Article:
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Monday, September 19, 2011

C'mon, Fordham! Don't Blame It on Contracts!!

Two weeks ago, Meredith Miller shared news of the fate of the Community Shared Agriculture (CSA) organization of which she is a member.  CSA's are in the news again.  Today's New York Times carried this story describing the demise of "Farm to Fordham," an enterprise started early last year by a Fordham law student that brought fresh produce to the urban university.  

Fordham_Law_School_by_David_Shankbone
Farm to Fordham operates like most CSAs.  Members, which reportedly included Fordham Law's Dean, as well as his predecessor, paid $150/semester for regular delieveries of fresh produce.  As Above the Law points out, Farm to Fordham also tried to do good while doing well: with each delivery, nearly 100 pounds of produce were delivered to a local soup kitchen.  Then, last April, Fordham security refused to open a gate to permit delivery.  The reason for this action is unclear.   

Farm to Fordham founder, Michael Zimmerman, had been notified that his organization needed to apply for a caterer's license in order to continue its operations.  When Zimmerman attempted to do so, he learned that Farm to Fordham was not eligible for such a license because the organization was not a caterer (duh!).  

Soon thereafter received an e-mail from Fordham University's legal counsel stating that the university could not be placed in breach of the law.  But Fordham's own spokesperson had difficulty identifying what law could possibly be breached.  No catering contracts would be breached, as Zimmerman is not running a catering service (and anyway, breach of a private contract is not really the same as breaking the law).  The University also cited concerns about infestations from the produce, but that concern is hardly creditable, given that the produce is distributed outside of any university building.  It may well be true that students bing their produce in to the buildings after collecting it, but unless Fordham is going to institute a ban on all importations of produce into its buildings, it really is not doing very much to prevent such infestations.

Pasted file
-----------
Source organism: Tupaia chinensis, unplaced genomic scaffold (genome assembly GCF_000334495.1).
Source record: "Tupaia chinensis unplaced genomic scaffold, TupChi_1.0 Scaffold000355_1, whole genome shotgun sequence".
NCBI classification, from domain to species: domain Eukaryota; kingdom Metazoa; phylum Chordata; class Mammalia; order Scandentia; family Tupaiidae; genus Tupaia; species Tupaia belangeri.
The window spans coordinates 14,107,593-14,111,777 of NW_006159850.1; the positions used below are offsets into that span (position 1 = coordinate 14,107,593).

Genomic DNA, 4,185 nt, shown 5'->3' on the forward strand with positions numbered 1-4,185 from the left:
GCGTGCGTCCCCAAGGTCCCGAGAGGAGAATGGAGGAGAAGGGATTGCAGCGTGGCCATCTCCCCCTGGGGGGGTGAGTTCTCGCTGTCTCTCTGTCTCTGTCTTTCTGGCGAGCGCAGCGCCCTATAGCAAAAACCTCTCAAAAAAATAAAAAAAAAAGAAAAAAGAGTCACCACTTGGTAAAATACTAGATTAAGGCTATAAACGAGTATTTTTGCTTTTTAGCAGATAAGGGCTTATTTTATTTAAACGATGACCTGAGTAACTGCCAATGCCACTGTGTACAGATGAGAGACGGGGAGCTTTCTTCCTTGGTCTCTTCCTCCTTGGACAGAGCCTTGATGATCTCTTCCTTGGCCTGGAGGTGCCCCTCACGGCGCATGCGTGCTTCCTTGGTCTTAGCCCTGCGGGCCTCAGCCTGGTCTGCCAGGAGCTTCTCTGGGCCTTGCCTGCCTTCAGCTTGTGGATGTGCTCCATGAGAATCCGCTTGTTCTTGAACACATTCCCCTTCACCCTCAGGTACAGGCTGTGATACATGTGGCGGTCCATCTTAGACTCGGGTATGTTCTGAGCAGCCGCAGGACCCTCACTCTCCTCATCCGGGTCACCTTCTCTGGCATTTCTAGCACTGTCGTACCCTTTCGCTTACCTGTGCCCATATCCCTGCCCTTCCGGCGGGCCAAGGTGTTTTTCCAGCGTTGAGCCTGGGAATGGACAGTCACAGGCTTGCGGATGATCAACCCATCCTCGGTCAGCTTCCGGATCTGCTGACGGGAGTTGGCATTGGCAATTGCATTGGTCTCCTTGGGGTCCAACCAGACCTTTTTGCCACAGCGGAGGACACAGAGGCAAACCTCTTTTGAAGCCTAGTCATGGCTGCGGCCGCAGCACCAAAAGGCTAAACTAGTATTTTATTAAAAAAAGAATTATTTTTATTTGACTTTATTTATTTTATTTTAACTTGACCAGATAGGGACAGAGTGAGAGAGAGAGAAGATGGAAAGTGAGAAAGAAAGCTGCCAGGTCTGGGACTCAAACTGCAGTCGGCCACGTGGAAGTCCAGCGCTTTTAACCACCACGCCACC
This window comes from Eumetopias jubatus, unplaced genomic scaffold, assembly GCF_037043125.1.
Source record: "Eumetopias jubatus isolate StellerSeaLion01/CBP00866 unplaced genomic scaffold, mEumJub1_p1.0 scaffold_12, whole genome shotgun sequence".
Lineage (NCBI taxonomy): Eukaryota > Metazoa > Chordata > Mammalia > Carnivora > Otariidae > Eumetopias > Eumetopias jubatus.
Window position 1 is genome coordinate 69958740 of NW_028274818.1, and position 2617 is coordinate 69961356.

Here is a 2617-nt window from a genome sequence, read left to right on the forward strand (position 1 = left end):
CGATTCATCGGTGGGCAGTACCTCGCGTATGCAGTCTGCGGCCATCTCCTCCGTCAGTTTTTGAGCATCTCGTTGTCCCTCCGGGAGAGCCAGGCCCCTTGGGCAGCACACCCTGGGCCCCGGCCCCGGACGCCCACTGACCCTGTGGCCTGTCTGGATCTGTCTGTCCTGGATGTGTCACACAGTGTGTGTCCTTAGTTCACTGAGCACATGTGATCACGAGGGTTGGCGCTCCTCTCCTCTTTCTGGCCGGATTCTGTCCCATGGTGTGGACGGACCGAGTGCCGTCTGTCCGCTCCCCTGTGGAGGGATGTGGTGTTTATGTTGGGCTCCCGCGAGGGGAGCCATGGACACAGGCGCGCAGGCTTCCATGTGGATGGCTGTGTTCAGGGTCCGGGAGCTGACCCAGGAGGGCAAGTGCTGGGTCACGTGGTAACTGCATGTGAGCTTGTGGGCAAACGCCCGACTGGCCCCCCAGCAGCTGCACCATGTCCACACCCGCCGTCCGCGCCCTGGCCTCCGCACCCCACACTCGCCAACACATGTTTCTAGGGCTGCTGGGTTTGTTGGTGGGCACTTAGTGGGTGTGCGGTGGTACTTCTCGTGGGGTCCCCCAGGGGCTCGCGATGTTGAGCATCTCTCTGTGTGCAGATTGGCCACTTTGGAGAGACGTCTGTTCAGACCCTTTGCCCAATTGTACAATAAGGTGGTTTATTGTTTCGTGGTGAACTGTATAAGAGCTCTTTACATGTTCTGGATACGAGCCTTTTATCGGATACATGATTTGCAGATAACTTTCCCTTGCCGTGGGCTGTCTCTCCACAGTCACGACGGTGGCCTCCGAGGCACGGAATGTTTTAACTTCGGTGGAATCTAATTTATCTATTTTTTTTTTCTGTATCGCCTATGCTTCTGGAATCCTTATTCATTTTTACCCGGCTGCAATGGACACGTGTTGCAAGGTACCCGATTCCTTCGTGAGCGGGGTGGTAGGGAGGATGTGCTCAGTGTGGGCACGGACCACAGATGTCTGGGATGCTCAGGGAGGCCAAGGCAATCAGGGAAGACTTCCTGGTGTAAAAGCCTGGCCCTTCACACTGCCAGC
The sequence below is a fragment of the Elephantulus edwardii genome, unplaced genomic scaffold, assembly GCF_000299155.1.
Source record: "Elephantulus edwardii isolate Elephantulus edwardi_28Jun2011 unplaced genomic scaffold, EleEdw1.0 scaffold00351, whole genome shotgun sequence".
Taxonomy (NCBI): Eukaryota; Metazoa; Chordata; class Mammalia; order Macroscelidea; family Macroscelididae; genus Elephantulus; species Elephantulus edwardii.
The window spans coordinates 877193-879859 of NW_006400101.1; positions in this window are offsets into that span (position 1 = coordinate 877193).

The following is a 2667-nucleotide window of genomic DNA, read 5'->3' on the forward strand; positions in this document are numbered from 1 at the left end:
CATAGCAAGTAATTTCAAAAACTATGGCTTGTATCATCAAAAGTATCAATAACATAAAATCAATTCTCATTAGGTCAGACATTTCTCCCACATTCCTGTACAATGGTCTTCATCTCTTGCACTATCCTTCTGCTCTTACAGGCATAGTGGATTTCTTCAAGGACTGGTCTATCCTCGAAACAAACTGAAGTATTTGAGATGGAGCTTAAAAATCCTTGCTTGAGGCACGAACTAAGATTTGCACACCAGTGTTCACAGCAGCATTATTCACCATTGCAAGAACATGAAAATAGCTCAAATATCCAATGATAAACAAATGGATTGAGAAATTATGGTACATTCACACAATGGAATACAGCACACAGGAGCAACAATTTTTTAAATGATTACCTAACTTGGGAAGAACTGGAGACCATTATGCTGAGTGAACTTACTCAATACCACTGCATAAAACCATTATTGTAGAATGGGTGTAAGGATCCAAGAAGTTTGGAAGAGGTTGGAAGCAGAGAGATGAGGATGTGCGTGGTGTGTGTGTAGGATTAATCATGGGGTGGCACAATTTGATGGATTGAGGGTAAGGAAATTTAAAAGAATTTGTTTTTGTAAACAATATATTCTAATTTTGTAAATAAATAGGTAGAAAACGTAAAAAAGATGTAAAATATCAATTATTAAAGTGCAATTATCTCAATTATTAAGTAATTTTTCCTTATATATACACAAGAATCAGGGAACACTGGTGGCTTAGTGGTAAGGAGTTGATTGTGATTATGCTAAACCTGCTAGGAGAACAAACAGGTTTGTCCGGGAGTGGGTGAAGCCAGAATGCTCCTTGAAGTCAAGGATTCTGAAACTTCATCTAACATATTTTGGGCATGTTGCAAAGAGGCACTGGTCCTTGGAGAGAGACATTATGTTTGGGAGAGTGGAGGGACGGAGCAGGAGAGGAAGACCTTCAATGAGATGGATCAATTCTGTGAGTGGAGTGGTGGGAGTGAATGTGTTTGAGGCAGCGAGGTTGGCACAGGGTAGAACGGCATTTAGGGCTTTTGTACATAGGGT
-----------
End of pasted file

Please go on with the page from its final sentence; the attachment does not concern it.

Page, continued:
Above the Law provides the following quotation from Mr. Zimmerman:

The University’s most recent rationale for prohibiting community supported agriculture (CSA), nearby construction, is not credible. They came up with that excuse a week ago – six months after first banning the program. Over the intervening months the University has proposed, and Farm to Fordham has disposed with, at least six other rationalizations.

This strongly indicates that the University made its initial determination without a good reason, and has since dug in its heels. We still do not know why the University has chosen to oppose the CSA.

This pattern is all too familiar.  University administrators, like others exercising a form of executive authority, all too often use a shotgun approach, including invocation of sometimes fanciful contractual obligations, in order to shut down an initiative of which they disapprove.  The core reasons for the disapproval remain mysterious for reasons that are themselves mysterious due to a resistance to transparency that is not at all mysterious.

We note that all indications are that the Law School itself has supported Zimmerman and his endeavor to the best of its ability.

[JT]

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